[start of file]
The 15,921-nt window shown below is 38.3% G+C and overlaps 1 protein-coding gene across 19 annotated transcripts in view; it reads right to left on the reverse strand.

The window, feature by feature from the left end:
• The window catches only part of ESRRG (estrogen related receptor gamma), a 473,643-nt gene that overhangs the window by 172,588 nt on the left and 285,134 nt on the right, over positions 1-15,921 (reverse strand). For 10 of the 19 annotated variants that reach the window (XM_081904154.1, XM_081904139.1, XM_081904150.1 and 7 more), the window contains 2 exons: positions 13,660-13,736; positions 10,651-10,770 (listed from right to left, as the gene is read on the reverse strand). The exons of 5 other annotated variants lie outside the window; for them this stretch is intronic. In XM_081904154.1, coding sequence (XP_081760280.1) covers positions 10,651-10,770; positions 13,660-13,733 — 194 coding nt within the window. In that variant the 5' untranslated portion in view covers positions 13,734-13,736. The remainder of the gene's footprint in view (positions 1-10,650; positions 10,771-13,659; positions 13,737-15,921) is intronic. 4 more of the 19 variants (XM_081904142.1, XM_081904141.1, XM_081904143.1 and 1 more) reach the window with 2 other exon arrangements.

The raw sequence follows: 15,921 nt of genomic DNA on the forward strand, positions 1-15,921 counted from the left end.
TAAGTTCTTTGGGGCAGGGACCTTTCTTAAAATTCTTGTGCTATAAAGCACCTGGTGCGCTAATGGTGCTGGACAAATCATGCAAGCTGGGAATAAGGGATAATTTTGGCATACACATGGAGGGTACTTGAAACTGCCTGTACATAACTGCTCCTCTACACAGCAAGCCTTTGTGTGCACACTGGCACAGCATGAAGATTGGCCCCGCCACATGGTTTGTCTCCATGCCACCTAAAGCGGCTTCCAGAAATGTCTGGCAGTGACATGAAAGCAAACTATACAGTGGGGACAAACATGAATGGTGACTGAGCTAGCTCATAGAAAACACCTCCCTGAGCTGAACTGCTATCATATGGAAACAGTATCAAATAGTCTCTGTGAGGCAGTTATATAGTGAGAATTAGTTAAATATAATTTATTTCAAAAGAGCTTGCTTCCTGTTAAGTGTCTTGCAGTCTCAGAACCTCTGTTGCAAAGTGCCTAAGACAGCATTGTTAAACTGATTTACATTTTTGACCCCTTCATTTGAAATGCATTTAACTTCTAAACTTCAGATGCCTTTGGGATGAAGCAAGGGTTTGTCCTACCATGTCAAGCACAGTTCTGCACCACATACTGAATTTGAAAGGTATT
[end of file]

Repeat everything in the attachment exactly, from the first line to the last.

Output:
The 15,921-nt window shown below is 38.3% G+C and overlaps 1 protein-coding gene across 19 annotated transcripts in view; it reads right to left on the reverse strand.

The window, feature by feature from the left end:
• The window catches only part of ESRRG (estrogen related receptor gamma), a 473,643-nt gene that overhangs the window by 172,588 nt on the left and 285,134 nt on the right, over positions 1-15,921 (reverse strand). For 10 of the 19 annotated variants that reach the window (XM_081904154.1, XM_081904139.1, XM_081904150.1 and 7 more), the window contains 2 exons: positions 13,660-13,736; positions 10,651-10,770 (listed from right to left, as the gene is read on the reverse strand). The exons of 5 other annotated variants lie outside the window; for them this stretch is intronic. In XM_081904154.1, coding sequence (XP_081760280.1) covers positions 10,651-10,770; positions 13,660-13,733 — 194 coding nt within the window. In that variant the 5' untranslated portion in view covers positions 13,734-13,736. The remainder of the gene's footprint in view (positions 1-10,650; positions 10,771-13,659; positions 13,737-15,921) is intronic. 4 more of the 19 variants (XM_081904142.1, XM_081904141.1, XM_081904143.1 and 1 more) reach the window with 2 other exon arrangements.

The raw sequence follows: 15,921 nt of genomic DNA on the forward strand, positions 1-15,921 counted from the left end.
TAAGTTCTTTGGGGCAGGGACCTTTCTTAAAATTCTTGTGCTATAAAGCACCTGGTGCGCTAATGGTGCTGGACAAATCATGCAAGCTGGGAATAAGGGATAATTTTGGCATACACATGGAGGGTACTTGAAACTGCCTGTACATAACTGCTCCTCTACACAGCAAGCCTTTGTGTGCACACTGGCACAGCATGAAGATTGGCCCCGCCACATGGTTTGTCTCCATGCCACCTAAAGCGGCTTCCAGAAATGTCTGGCAGTGACATGAAAGCAAACTATACAGTGGGGACAAACATGAATGGTGACTGAGCTAGCTCATAGAAAACACCTCCCTGAGCTGAACTGCTATCATATGGAAACAGTATCAAATAGTCTCTGTGAGGCAGTTATATAGTGAGAATTAGTTAAATATAATTTATTTCAAAAGAGCTTGCTTCCTGTTAAGTGTCTTGCAGTCTCAGAACCTCTGTTGCAAAGTGCCTAAGACAGCATTGTTAAACTGATTTACATTTTTGACCCCTTCATTTGAAATGCATTTAACTTCTAAACTTCAGATGCCTTTGGGATGAAGCAAGGGTTTGTCCTACCATGTCAAGCACAGTTCTGCACCACATACTGAATTTGAAAGGTATT